Comstock's magazine 1218 - December 2018 - Page 53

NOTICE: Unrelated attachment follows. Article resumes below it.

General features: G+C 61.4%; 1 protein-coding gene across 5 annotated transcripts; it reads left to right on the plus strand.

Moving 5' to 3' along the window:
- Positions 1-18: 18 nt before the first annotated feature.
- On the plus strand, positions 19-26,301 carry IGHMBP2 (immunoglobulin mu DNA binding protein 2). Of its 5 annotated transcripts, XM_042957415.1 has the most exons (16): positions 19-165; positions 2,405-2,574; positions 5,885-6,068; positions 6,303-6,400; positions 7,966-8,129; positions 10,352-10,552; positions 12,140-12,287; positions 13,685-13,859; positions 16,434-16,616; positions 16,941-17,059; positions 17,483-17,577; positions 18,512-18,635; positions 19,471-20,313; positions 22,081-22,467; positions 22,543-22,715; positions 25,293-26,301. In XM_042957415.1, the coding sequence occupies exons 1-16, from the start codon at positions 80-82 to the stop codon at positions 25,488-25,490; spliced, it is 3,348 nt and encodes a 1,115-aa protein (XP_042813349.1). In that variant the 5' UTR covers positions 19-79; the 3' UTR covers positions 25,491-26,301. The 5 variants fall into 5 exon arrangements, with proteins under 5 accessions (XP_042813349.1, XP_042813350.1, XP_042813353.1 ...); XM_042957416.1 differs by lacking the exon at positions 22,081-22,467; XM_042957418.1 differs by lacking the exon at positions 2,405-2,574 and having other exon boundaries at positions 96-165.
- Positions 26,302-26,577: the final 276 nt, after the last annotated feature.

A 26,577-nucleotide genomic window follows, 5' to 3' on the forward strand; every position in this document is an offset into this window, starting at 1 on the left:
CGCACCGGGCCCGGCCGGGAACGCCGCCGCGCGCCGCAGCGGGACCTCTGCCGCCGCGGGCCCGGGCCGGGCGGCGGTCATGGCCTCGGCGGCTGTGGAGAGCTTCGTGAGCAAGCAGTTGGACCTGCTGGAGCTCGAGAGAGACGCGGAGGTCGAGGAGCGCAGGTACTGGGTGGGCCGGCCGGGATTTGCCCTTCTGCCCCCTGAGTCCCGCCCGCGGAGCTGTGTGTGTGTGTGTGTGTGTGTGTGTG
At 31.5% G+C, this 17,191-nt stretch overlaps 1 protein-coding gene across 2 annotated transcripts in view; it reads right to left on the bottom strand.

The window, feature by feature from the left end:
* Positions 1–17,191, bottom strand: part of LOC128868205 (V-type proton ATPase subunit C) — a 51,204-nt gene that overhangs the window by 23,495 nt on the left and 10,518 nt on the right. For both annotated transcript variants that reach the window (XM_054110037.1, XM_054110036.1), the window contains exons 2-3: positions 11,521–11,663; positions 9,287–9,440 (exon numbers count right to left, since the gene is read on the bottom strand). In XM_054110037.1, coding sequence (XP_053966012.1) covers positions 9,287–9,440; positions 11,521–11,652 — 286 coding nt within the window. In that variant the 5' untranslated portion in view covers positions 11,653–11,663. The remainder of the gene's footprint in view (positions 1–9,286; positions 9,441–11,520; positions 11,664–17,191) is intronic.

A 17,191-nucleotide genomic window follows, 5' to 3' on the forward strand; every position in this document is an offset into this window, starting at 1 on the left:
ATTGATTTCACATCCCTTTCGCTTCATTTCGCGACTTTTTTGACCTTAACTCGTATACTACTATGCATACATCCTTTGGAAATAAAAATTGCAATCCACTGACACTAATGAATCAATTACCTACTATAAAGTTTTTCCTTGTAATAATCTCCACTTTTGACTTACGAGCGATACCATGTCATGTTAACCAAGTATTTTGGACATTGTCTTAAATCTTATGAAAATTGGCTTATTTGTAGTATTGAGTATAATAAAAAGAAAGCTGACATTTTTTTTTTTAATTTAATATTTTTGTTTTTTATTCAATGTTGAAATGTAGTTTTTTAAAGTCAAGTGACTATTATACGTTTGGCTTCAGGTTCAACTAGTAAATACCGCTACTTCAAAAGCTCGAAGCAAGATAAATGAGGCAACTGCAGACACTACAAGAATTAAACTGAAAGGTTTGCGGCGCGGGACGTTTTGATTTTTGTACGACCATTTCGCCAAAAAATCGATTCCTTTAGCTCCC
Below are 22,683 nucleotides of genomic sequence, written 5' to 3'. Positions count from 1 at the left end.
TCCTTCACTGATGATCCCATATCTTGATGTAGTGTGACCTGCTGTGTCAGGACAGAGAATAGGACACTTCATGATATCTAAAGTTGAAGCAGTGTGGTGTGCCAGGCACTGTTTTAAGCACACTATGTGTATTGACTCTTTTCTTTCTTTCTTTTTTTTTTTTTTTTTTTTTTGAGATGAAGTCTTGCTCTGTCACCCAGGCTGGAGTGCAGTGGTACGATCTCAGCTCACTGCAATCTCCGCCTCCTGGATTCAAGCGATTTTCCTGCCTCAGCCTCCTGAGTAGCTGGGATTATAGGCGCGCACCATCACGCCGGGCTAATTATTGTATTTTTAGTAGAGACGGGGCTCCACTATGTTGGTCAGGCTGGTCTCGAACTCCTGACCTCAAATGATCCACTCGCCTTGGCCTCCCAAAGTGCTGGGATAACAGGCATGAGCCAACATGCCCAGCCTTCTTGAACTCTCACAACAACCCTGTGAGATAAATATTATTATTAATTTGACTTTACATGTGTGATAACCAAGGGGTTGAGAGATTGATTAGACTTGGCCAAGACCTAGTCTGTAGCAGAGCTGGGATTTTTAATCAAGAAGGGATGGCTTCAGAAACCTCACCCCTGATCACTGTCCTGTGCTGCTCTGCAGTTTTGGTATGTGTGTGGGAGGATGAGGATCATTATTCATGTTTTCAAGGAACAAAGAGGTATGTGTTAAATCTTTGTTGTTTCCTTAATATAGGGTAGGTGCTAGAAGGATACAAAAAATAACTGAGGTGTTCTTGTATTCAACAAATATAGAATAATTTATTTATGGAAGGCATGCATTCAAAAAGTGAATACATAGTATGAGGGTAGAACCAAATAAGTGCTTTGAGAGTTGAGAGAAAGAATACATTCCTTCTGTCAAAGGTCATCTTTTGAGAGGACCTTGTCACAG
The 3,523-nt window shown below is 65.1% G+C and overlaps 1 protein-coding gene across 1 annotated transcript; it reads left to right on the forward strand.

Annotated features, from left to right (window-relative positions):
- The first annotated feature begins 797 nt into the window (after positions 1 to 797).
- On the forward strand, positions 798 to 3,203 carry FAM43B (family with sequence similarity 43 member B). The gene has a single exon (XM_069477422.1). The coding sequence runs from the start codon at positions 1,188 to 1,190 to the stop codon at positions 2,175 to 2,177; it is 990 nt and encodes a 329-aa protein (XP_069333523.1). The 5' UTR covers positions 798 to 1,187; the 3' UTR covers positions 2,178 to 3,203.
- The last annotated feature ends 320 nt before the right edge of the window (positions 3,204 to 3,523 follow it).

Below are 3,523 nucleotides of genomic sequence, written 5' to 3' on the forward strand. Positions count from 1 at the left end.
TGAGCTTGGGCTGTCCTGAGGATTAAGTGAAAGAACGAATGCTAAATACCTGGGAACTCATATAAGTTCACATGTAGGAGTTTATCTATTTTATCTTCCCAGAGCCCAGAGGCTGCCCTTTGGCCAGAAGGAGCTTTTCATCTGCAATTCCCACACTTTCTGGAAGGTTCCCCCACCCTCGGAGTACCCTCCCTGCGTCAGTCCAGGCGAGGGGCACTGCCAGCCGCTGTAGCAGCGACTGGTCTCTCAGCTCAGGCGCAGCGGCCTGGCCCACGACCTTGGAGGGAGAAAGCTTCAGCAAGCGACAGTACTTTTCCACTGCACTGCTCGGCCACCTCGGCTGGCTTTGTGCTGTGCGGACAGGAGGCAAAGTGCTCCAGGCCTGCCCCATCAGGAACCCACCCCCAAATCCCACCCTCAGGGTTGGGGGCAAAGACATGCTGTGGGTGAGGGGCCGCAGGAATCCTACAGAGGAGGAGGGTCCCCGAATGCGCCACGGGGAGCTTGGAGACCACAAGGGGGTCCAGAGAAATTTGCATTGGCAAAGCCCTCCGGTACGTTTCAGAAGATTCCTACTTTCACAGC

October 2017, wildfires scorched at least 245,000 acres across Napa, Sonoma, Solano and other counties — displacing doc- tors and nurses, and forcing patients, some with asthma symptoms, into shelters. “That event brought it home for me,” says Dr. Albert Chan, chief of digital patient experience at Sutter Health. “We had one woman who was pregnant and throwing up, but couldn’t get to a doctor because of the fires. But she got referred to an OBGYN through video visits.” In March 2018, Sutter Health deployed its video visits to all Sutter Health patients who use My Health Online, the health network’s online patient portal. Patients log in and the site will ask if you have one of the 18 covered conditions, such as ear problems or a sore throat. In recent years, local tech startups have also emerged to fill the gaps between providers and those who need care. For example, Craig Falk, who operates Craig Cares, a Rose- ville-based home care provider, began SensorSAFE. The startup uses pressure mats and motion sensors in the homes of seniors to provide 24/7 supervision and monitoring. This type of support could be vital in rural areas where caregivers are not available. “Just last week I received a request for an in-home care- giver in the Chester area [in Plumas County],” Falk says. “I spent days working my network of senior and caregiver or- ganizations and could not identify any caregiver services in that area.” At UC Davis, Dr. Jim Marcin, director for the Center for Health and Technology, helps to oversee several telehealth initiatives, including one focused on homecare for those with chronic conditions. Another program connects special- ists to more than 80 remote clinics in Northern California communities without access. “Now it’s more and more about delivering the care to where the patient is,” Marcin says, “whether at home, the workplace, schools and day care centers for children, or long-term care facilities for those requiring care around the clock.” One of the biggest advantages of telehealth is availability. If the patient has a nonemergency question, a phone call or video chat can connect the patient to the provider, bypass- ing the process of an in-person visit, he says. In general, the copay is the same as for seeing a patient in person — depend- ing on where the consultation takes place and the service provided — but in other telehealth cases, there is no copay, Marcin says. In previous decades, only the big health systems had the equipment and ability to communicate electronically, but these days, even the smallest clinics can connect with pa- tients in various places. With smartphone apps, wearable de- vices and health sensors, primary care physicians can track patients with diabetes, hypertension and epilepsy, among other conditions. “Telehealth hopefully helps to prevent hospitalization,” he says. “It’s about being more proactive as opposed to reactive.” THE COST OF CARE In its aims to be proactive, telehealth also presents a financial paradox. For the most part, doctors get paid to treat illnesses and take care of people, not necessarily to keep patients healthy. Take, for example, an endocrinologist — a doctor who treats diseases that affect the glands and hormones, such as diabetes. If the endocrinologist can check insulin with a blood glucose monitoring device, the patient may not need to visit the hospital as often, Marcin says. “We get paid only when we treat patients in a clinic or hos- pital setting and not when we treat the patient when they are at home,” Marcin says, speaking generally. According to the Centers for Medicare & Medicaid Services, the “home” is not included in the list of originating sites, which are locations of a Medicare beneficiary eligible for telehealth services, such as hospitals and rural health clinics. “But it’s a tough sell to insurance companies,” Marcin says. “We’re saying, ‘Hey, pay me to monitor and treat these patients when they’re in their homes, and I’m going to save you money.’ I really believe that we can save the system mon- ey using telemedicine, but health plans are slow to jump into that game without really good data.” Private insurance companies typically follow the lead of federal and state insurances when it comes to adopting health payment protocols, Marcin says. With telehealth, however, many insurers have stepped up to pay for services like remote patient monitoring before federal and state in- surances. That’s never happened before, Marcin says. As fi- nancial incentives align, he adds, more health systems will be able to realize the benefits of care that uses technology to help keep patients out of hospitals. “We have to get out of this volume-based, treat-me-only- when-you’re-sick-and-I’ll-pay-you world,” Marcin says. “Your bottom line will be better if you keep patients healthier.” THE FUTURE OF HEALTH From telepsychiatry sessions to online consultations, ad- vances in technology will continue to create more options for the delivery of health services for underserved communi- ties. UC Davis has started researching the use of automated translation tools to communicate with patients who do not speak English. These and other high-tech tools could bridge the divide in health care, but that also hinges on access to broadband December 2018 | 53